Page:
An easy way to implement a CREDITS command is to define a ModuleID object for the game itself, and override the showCredit() method to display the text of the game's credits. The module object for the game itself should usually have a listingOrder of 1, because the author usually will want the game's information to be displayed first in any listing that shows each included library module (such as the VERSION command's output).
ModuleID : object
The value 1 is reserved for the game's own ID object. Note that the TADS 3 library defines a module ID with listing order 50, which is chosen so that the main library credit will appear after the game credits but before any extension credits using the default order value 100 that we define here. Extensions are free, however, to use a number lower than 5 if they wish to appear before the main library credit.
The ABOUT command conventionally displays information about the game and its author - the kind of thing you'd find in an author's notes section in a book - along with any special instructions to the player, such as notes on unusual command syntax. Information that players will find especially helpful include:
- A list of any unusual command phrasings that the game uses. Ideally, you will disclose here every verb that's required to complete the game, beyond the basic set common to most games (LOOK, INVENTORY, NORTH, SOUTH, TAKE, DROP, PUT IN, etc). By disclosing every necessary verb and phrasing, you can be certain to avoid "guess the verb" puzzles. (Note that it's possible to disclose every *required* verb without disclosing every *accepted* verb - some verbs might be so suggestive of a particular puzzle solution that you wouldn't want to disclose them, but as long as you disclose less suggestive alternatives that can be used to solve the same puzzles, you have a valid defense against accusations of using "guess the verb" puzzles.)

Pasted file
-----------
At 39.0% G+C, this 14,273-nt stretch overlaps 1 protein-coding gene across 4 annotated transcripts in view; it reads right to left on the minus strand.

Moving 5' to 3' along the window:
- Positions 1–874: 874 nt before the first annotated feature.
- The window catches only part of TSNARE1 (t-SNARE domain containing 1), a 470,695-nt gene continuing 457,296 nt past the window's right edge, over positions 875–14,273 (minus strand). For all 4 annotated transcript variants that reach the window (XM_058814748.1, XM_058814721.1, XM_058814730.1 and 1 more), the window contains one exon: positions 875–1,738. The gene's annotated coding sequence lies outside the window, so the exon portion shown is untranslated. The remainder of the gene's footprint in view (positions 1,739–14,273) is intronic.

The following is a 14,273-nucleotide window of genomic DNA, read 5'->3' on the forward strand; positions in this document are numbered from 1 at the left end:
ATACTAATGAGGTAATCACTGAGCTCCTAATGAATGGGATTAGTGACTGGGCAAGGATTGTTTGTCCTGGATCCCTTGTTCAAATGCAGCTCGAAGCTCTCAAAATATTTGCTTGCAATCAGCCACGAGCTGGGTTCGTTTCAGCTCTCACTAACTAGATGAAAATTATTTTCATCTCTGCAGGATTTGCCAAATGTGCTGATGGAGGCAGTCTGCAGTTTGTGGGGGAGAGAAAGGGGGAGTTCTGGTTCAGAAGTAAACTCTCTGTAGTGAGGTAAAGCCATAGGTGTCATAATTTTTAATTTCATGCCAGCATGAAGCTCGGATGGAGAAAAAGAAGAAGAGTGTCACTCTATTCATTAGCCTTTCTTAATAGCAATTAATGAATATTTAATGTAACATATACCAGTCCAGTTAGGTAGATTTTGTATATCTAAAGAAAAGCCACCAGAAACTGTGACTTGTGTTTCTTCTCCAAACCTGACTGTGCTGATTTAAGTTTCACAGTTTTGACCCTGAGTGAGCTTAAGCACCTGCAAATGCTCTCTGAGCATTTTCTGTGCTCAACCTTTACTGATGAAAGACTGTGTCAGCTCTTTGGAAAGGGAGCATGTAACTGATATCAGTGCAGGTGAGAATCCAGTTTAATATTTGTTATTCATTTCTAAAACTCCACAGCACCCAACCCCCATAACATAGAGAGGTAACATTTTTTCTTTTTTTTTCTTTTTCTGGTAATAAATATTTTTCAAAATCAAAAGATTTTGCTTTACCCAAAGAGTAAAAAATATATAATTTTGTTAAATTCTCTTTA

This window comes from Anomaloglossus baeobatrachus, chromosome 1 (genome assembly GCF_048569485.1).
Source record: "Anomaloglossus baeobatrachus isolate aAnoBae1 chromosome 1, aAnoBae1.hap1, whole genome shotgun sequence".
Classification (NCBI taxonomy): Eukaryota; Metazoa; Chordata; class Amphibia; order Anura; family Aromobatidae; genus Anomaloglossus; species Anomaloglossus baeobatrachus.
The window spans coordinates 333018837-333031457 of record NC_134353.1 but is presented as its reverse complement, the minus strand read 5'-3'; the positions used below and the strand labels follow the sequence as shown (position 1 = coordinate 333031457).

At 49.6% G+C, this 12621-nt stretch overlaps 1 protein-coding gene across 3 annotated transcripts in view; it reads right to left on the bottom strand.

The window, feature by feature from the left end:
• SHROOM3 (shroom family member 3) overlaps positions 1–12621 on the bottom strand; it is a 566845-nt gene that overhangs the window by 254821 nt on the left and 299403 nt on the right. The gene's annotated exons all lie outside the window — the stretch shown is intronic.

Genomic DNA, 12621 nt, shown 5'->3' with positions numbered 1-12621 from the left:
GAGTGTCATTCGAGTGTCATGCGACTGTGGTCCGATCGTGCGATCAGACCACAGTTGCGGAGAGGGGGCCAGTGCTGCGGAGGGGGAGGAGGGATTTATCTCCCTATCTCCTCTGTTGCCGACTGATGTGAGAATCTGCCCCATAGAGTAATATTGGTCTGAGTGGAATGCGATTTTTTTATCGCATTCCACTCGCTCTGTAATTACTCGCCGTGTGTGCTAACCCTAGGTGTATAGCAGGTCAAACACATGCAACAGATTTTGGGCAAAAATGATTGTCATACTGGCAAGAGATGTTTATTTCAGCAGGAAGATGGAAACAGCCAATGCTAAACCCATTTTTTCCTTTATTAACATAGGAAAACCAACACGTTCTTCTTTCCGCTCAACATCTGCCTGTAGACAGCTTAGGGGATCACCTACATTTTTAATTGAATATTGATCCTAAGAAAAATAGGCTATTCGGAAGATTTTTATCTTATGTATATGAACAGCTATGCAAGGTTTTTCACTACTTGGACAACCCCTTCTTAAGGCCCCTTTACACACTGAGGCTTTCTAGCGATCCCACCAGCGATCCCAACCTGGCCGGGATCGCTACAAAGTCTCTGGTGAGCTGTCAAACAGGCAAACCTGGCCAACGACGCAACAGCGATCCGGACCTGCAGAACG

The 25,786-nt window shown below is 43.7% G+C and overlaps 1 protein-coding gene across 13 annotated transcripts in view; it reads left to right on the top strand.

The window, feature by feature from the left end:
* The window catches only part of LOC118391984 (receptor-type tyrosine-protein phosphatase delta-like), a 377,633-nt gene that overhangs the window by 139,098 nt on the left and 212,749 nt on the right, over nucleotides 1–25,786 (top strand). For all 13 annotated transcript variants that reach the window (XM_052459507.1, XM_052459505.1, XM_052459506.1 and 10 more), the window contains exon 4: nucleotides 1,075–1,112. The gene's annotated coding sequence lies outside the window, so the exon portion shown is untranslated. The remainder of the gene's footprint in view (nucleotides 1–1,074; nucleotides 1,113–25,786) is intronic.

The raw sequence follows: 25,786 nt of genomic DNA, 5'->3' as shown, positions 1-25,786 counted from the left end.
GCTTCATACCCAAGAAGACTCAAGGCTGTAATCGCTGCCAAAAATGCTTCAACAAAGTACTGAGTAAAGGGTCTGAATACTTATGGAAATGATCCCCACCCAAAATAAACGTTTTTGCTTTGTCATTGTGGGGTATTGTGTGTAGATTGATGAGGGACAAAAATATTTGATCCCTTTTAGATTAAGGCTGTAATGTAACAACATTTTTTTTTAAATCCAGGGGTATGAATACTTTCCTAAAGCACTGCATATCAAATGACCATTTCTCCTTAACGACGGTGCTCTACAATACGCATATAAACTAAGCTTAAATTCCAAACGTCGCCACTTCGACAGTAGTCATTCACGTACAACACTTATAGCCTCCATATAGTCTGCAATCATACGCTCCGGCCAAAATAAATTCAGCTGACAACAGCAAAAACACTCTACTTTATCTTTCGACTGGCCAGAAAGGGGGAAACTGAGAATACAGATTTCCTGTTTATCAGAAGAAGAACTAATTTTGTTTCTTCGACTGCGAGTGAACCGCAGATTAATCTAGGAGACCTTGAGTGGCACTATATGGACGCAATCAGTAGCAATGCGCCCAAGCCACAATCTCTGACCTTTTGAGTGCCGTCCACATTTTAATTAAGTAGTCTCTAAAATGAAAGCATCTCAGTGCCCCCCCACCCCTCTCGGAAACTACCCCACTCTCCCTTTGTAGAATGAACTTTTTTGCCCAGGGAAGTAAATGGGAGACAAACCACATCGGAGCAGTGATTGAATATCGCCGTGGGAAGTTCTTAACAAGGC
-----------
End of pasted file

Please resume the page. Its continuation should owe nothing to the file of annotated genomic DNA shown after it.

- A quick overview of the NPC conversation system, if any. Conversation systems have been slowly evolving as authors experiment with different styles, and at least three or four different conventions have emerged. The default that experienced players will expect is the traditional ASK/TELL system, so it's especially important to mention your system if you're using something else.
- An indication of the "cruelty" level of the game. In particular, many experienced players find it helpful to know from the outset how careful they have to be about saving positions throughout play, so it's helpful to point out whether or not it's possible for the player character to be killed; whether it's possible to get into situations where the game becomes "unwinnable"; and if the game can become unwinnable, whether or not this will become immediately clear. The kindest games never kill the PC and are always winnable, no matter what actions the player takes; it's never necessary to save these games except to suspend a session for later resumption. The cruelest games kill the PC without warning (although if they offer an UNDO command from a "death" prompt, then even this doesn't constitute true cruelty), and can become unwinnable in ways that aren't readily and immediately apparent to the player, which means that the player could proceed for quite some time (and thus invest substantial effort) after the game is already lost.
- A description of any special status line displays or other on-screen information whose meaning might not be immediately apparent.